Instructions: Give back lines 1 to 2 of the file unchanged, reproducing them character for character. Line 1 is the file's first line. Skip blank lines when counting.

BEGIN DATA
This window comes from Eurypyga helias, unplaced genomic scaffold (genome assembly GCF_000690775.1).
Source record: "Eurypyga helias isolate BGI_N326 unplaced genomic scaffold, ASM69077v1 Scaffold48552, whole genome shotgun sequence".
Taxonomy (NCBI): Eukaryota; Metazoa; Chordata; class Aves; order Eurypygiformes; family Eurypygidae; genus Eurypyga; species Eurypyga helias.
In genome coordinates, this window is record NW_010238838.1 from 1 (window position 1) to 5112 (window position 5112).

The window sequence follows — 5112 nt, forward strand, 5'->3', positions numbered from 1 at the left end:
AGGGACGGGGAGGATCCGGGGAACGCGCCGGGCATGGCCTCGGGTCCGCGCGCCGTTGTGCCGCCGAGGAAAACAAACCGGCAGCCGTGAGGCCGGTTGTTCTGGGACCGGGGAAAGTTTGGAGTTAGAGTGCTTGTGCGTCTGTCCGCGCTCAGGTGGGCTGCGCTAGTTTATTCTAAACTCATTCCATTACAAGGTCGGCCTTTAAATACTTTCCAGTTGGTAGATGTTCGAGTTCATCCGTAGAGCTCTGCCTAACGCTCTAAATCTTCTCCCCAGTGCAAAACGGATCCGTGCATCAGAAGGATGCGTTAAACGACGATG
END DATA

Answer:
This window comes from Eurypyga helias, unplaced genomic scaffold (genome assembly GCF_000690775.1).
Source record: "Eurypyga helias isolate BGI_N326 unplaced genomic scaffold, ASM69077v1 Scaffold48552, whole genome shotgun sequence".